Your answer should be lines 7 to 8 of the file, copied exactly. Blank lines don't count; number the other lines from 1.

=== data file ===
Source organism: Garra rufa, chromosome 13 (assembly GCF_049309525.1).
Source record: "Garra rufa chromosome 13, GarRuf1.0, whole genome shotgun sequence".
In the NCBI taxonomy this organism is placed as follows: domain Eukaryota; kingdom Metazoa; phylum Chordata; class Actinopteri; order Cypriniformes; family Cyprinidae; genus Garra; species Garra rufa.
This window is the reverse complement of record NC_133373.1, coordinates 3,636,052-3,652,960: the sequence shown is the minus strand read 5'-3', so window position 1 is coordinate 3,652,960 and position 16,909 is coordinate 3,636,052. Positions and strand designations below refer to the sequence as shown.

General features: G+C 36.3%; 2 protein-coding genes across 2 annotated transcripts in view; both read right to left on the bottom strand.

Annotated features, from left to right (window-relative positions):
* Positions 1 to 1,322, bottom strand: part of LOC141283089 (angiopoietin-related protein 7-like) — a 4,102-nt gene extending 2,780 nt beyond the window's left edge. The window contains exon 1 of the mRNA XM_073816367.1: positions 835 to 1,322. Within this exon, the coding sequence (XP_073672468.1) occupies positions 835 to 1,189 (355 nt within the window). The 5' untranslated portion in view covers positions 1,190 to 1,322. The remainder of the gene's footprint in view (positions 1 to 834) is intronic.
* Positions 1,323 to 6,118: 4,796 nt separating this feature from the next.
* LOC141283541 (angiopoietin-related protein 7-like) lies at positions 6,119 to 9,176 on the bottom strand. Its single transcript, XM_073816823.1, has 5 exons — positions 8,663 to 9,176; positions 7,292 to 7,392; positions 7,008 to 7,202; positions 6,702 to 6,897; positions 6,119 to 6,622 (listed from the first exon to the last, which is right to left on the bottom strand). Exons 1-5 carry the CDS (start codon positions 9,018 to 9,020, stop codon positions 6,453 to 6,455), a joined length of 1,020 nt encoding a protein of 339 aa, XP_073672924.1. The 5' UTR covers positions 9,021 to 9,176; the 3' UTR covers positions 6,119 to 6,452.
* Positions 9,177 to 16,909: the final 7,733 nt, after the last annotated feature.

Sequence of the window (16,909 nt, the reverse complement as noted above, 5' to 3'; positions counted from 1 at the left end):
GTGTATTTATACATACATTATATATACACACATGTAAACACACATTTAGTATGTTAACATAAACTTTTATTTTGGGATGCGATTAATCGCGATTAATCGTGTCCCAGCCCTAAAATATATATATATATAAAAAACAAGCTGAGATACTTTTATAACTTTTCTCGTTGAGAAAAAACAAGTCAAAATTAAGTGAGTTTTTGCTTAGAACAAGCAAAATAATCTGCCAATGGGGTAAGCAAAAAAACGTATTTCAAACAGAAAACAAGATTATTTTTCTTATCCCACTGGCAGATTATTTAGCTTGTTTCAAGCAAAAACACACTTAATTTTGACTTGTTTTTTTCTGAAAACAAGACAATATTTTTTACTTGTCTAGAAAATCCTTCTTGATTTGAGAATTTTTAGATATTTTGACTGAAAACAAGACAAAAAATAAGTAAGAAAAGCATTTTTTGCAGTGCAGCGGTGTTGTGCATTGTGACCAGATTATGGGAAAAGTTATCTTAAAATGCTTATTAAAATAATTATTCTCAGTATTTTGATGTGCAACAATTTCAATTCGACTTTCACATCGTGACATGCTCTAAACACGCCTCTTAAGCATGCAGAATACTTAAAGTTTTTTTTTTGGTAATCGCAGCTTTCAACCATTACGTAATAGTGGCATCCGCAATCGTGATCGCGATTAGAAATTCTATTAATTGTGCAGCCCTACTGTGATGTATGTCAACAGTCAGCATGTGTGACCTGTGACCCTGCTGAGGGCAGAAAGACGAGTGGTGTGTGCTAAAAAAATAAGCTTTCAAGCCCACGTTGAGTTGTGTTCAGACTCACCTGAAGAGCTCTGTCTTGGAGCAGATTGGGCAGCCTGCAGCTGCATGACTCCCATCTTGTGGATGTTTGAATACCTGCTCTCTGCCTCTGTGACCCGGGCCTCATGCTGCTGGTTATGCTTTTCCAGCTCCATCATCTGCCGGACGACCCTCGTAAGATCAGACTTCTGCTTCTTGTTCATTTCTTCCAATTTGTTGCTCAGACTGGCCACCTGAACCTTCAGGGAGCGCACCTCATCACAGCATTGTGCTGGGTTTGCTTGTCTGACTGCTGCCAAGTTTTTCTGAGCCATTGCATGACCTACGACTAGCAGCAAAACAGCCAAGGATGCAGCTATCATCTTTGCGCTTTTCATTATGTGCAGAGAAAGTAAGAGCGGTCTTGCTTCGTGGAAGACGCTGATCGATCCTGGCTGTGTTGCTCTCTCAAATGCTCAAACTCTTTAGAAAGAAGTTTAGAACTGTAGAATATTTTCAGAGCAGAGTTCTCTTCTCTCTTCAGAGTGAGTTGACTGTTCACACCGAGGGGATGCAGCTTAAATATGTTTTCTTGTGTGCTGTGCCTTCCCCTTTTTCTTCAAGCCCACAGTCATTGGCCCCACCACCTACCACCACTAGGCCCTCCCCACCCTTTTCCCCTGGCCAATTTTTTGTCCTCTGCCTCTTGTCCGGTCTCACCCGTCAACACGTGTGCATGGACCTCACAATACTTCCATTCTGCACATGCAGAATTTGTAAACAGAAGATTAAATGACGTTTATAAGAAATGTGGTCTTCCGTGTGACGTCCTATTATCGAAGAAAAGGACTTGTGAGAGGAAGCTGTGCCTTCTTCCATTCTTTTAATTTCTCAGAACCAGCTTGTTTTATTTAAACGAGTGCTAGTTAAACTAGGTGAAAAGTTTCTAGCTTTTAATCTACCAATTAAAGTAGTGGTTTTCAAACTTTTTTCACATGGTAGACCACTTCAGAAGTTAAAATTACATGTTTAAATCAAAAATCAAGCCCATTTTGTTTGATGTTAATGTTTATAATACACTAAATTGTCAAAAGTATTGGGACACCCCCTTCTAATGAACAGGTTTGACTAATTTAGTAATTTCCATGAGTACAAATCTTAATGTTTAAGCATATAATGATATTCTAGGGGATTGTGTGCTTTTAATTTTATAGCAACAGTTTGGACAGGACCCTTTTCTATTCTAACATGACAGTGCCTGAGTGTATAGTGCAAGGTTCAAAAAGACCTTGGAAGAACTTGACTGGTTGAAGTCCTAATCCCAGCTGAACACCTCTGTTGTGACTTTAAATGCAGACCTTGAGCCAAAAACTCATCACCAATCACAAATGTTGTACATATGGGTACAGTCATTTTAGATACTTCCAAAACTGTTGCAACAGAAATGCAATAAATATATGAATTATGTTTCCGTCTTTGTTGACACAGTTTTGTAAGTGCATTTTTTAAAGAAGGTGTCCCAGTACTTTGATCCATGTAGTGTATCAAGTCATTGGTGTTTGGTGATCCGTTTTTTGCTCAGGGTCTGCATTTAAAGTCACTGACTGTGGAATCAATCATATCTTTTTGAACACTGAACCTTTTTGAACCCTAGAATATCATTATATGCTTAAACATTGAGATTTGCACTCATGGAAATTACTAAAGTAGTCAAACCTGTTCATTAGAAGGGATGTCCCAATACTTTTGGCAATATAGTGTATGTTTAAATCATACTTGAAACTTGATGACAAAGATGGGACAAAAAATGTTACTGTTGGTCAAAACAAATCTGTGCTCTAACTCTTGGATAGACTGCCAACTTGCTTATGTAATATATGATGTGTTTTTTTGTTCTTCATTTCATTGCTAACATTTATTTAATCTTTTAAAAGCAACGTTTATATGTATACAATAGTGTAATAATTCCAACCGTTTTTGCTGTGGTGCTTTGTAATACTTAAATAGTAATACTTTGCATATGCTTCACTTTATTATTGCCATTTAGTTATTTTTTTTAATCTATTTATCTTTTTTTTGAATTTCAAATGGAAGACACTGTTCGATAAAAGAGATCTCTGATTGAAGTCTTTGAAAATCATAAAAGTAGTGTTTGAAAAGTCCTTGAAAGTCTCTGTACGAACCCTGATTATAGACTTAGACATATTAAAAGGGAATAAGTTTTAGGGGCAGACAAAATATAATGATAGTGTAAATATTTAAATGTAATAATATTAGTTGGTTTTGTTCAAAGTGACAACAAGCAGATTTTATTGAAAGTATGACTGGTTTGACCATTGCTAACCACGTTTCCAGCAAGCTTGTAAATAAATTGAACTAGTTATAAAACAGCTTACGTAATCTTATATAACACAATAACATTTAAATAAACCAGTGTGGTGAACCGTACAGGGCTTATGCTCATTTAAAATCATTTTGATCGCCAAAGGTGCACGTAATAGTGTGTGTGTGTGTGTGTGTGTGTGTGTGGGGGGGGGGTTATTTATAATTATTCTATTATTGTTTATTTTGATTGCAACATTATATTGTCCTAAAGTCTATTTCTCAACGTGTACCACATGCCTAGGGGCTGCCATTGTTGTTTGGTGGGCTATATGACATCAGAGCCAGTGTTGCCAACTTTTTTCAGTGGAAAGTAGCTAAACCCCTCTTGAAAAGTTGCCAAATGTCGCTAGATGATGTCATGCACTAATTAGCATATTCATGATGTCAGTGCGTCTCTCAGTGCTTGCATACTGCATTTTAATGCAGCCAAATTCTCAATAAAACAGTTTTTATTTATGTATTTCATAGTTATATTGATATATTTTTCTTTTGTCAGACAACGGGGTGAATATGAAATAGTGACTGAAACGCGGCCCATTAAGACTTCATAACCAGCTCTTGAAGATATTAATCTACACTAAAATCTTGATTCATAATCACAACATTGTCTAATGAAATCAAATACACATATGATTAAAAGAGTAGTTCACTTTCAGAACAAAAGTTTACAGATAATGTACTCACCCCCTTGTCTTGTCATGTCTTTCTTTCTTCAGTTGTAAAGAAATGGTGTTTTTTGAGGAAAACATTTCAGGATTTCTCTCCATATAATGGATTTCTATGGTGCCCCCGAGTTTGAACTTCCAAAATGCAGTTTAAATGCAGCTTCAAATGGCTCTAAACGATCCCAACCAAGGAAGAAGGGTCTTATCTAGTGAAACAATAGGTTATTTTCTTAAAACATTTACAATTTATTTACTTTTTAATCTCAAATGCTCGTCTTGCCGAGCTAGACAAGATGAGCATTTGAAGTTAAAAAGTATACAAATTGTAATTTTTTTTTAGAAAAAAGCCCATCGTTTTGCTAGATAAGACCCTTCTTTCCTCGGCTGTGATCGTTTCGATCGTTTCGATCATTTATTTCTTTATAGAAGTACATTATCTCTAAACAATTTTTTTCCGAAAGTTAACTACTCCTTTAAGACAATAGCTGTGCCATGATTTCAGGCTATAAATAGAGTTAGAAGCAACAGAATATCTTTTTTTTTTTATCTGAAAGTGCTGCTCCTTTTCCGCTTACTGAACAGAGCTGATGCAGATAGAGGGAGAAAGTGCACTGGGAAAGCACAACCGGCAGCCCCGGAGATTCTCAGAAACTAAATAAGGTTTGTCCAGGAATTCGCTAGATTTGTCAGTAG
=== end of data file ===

* Positions 1 to 1,322, bottom strand: part of LOC141283089 (angiopoietin-related protein 7-like) — a 4,102-nt gene extending 2,780 nt beyond the window's left edge. The window contains exon 1 of the mRNA XM_073816367.1: positions 835 to 1,322. Within this exon, the coding sequence (XP_073672468.1) occupies positions 835 to 1,189 (355 nt within the window). The 5' untranslated portion in view covers positions 1,190 to 1,322. The remainder of the gene's footprint in view (positions 1 to 834) is intronic.
* Positions 1,323 to 6,118: 4,796 nt separating this feature from the next.